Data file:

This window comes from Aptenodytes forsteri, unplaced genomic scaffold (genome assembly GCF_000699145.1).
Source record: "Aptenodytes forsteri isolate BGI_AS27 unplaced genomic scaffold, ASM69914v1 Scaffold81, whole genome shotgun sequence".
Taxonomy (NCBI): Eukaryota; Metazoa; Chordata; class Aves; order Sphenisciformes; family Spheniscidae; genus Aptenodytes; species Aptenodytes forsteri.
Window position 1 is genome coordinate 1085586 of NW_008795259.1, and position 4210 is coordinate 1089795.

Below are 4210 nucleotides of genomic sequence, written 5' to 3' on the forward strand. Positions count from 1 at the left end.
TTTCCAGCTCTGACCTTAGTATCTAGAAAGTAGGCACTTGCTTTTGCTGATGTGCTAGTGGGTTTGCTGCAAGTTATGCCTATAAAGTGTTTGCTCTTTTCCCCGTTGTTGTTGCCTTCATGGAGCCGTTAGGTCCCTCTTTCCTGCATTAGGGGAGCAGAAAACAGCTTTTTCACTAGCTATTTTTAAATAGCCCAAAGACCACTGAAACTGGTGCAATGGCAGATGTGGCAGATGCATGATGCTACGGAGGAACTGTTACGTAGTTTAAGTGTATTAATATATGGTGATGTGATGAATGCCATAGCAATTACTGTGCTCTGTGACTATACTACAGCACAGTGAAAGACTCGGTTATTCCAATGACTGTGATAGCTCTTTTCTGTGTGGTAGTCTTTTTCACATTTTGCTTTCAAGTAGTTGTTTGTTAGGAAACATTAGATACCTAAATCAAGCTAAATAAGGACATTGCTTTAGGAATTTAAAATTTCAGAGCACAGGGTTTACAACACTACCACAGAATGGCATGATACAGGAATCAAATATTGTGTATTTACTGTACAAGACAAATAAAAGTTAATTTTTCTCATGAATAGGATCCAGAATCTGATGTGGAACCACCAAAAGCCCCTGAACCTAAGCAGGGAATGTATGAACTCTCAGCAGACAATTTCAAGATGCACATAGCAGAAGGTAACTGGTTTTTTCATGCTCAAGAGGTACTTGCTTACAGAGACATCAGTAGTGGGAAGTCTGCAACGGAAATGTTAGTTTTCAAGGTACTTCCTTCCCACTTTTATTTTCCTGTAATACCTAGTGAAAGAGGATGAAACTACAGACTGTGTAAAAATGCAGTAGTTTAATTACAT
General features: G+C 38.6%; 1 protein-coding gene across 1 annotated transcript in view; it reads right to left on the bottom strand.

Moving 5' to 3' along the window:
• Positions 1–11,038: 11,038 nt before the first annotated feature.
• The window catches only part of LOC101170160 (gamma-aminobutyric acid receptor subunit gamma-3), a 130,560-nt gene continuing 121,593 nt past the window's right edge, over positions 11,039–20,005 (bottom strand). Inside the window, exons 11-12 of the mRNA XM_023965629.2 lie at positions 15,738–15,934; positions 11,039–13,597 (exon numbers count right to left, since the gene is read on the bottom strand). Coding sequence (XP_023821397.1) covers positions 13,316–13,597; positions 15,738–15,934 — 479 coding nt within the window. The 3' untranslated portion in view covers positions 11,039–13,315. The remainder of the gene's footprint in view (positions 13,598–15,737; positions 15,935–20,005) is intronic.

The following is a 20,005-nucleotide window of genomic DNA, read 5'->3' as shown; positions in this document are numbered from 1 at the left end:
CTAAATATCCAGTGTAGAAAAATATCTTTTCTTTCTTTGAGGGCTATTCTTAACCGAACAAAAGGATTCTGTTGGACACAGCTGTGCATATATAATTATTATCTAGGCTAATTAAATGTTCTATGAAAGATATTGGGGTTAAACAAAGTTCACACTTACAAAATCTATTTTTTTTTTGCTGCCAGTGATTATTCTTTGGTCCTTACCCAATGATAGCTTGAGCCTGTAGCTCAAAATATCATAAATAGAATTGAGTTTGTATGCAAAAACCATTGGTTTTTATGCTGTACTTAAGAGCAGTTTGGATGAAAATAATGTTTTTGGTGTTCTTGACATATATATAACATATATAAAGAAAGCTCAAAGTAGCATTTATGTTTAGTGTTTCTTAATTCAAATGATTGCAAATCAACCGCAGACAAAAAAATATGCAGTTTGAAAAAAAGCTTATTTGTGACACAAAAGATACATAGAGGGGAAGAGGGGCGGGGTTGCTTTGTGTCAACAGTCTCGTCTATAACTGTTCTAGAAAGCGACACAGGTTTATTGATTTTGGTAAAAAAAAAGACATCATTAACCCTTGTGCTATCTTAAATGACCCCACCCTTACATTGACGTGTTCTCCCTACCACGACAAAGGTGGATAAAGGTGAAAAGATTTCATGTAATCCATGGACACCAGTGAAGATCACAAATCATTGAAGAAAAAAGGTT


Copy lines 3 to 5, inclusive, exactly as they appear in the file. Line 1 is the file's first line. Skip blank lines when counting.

Taxonomy (NCBI): Eukaryota; Metazoa; Chordata; class Aves; order Sphenisciformes; family Spheniscidae; genus Aptenodytes; species Aptenodytes forsteri.
Window position 1 is genome coordinate 1085586 of NW_008795259.1, and position 4210 is coordinate 1089795.

Below are 4210 nucleotides of genomic sequence, written 5' to 3' on the forward strand. Positions count from 1 at the left end.